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AstraZeneca admits its Covid vaccine could cause blood clots

AstraZeneca, the pharmaceutical giant that became a household name during the Covid-19 pandemic, has acknowledged rare side effects associated with its Covishield vaccine, including the formation of blood clots and a decrease in platelet count.

The company is currently facing a class-action lawsuit over claims that its vaccine, developed in collaboration with the University of Oxford, has resulted in fatalities and severe injuries in numerous cases.

AstraZeneca admits the side effects

In court documents, AstraZeneca admitted that its vaccine could, in very rare instances, lead to Thrombosis with Thrombocytopenia Syndrome (TTS), although the precise mechanism behind this remains unknown.

Covishield, developed jointly by AstraZeneca and Oxford University and manufactured by the Serum Institute of India, was widely administered in over 150 countries.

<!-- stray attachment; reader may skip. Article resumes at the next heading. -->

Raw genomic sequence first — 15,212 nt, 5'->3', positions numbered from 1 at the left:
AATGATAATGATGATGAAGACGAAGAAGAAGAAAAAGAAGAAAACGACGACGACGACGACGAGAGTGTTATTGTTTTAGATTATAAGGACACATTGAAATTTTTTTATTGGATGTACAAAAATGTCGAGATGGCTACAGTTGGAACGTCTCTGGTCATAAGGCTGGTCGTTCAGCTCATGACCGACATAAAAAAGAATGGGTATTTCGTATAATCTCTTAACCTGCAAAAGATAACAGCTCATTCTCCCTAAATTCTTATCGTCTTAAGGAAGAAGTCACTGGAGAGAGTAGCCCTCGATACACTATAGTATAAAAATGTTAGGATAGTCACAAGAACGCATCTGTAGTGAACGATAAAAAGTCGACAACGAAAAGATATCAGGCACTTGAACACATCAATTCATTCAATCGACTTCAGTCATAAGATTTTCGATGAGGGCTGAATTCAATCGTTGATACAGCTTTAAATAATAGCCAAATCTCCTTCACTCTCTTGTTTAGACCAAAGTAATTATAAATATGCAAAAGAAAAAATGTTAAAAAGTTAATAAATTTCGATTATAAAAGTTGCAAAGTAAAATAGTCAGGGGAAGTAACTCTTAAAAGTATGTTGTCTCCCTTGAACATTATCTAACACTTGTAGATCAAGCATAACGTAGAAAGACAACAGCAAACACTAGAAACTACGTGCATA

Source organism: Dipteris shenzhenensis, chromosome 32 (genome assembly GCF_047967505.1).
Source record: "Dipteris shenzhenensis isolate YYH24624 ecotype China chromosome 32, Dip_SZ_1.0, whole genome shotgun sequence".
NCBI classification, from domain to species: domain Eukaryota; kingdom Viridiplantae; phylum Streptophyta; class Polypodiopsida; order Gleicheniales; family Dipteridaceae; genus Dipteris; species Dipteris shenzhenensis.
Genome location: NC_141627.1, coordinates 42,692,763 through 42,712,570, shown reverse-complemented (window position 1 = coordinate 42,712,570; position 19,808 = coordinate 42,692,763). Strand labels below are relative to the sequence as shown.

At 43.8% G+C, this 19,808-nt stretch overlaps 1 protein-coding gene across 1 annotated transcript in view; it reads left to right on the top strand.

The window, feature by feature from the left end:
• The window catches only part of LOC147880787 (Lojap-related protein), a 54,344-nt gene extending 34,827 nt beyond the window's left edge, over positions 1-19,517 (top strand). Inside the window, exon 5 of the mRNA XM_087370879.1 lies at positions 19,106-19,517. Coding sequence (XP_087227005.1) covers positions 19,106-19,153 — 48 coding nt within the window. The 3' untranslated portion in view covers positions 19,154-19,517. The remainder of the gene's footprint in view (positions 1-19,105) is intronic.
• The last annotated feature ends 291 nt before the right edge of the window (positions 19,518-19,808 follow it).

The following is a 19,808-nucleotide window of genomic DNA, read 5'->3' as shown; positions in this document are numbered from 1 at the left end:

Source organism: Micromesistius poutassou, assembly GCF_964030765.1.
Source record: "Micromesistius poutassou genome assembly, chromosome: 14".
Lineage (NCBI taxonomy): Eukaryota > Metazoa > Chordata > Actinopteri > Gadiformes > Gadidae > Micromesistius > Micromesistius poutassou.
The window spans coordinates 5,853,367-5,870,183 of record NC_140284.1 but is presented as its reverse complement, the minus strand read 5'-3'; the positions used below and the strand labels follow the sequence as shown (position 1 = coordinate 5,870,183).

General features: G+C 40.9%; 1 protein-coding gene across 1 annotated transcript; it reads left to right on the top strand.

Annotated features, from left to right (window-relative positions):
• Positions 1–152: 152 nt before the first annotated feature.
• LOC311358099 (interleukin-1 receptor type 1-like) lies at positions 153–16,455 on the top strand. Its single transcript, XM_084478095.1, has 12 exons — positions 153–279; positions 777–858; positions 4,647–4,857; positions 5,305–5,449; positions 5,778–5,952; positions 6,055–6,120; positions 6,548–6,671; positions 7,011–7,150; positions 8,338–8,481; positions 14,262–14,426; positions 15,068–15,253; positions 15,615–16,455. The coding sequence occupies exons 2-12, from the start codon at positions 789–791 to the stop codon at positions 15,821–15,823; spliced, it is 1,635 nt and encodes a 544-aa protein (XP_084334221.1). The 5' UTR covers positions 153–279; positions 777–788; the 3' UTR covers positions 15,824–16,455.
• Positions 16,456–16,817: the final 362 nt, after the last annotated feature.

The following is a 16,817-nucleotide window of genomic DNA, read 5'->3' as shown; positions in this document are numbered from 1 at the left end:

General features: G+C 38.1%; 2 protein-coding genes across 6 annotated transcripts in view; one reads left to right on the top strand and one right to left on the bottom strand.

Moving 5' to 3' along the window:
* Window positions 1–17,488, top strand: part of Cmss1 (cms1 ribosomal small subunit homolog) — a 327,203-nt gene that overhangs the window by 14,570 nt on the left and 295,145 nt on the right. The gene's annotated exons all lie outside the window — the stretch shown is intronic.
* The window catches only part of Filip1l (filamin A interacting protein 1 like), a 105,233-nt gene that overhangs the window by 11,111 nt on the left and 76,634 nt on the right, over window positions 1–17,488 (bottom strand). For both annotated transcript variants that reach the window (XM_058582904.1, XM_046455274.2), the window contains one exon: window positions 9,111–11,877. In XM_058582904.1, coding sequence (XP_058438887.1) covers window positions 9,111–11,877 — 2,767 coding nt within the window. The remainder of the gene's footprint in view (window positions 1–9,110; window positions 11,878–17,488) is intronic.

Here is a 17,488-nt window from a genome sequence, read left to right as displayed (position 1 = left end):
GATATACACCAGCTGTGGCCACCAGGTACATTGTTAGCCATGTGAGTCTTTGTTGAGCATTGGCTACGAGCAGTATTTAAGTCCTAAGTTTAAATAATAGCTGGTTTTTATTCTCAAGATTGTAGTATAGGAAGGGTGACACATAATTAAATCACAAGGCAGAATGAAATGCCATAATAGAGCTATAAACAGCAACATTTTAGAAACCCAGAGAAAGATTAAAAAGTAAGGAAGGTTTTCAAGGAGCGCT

While studies conducted during the pandemic indicated that the vaccine was 60 to 80 percent effective in protecting against the novel coronavirus, one complainant alleged that the vaccine caused him a permanent brain injury after he developed a blood clot, which rendered him unable to work.

AstraZeneca has contested these claims, but its recent court submission marks the first time it has acknowledged the vaccine’s potential to cause side effects characterized by blood clot formation and a decrease in platelet count in humans.

The company further noted that TTS can occur even in the absence of its vaccine, emphasizing that determining causation in individual cases will require expert evidence.

This admission by AstraZeneca contradicts its previous stance in 2023, when it refused to accept that TTS was caused by the vaccine at a generic level.

Scientists first identified a link between the vaccine and a newly recognized condition called vaccine-induced immune thrombocytopenia and thrombosis (VITT) in March 2021.

Despite legal indemnification provided by the UK government to AstraZeneca, it has refrained from intervening in the matter.

According to the Council for International Organizations of Medical Sciences, “very rare” side effects are those reported in less than 1 in 10,000 cases.

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